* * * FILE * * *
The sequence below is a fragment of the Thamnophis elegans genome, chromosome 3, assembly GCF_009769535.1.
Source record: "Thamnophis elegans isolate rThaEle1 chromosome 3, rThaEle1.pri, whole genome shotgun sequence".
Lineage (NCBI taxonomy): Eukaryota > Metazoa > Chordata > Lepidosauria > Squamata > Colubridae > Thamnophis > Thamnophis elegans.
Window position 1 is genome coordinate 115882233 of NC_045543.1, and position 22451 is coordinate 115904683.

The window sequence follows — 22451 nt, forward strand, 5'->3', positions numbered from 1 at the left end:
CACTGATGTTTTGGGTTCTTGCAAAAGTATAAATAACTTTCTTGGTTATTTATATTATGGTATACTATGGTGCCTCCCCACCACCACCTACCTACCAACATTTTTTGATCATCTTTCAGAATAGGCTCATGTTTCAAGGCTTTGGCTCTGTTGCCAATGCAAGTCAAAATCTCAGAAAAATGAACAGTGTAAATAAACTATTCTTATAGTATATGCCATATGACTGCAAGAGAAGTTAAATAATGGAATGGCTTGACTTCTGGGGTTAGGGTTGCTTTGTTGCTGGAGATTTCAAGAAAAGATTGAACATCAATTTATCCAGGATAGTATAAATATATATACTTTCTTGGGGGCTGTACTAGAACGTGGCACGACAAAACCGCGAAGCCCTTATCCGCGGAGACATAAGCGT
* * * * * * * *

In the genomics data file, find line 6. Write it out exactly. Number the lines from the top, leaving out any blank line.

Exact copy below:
CACTGATGTTTTGGGTTCTTGCAAAAGTATAAATAACTTTCTTGGTTATTTATATTATGGTATACTATGGTGCCTCCCCACCACCACCTACCTACCAACATTTTTTGATCATCTTTCAGAATAGGCTCATGTTTCAAGGCTTTGGCTCTGTTGCCAATGCAAGTCAAAATCTCAGAAAAATGAACAGTGTAAATAAACTATTCTTATAGTATATGCCATATGACTGCAAGAGAAGTTAAATAATGGAATGGCTTGACTTCTGGGGTTAGGGTTGCTTTGTTGCTGGAGATTTCAAGAAAAGATTGAACATCAATTTATCCAGGATAGTATAAATATATATACTTTCTTGGGGGCTGTACTAGAACGTGGCACGACAAAACCGCGAAGCCCTTATCCGCGGAGACATAAGCGT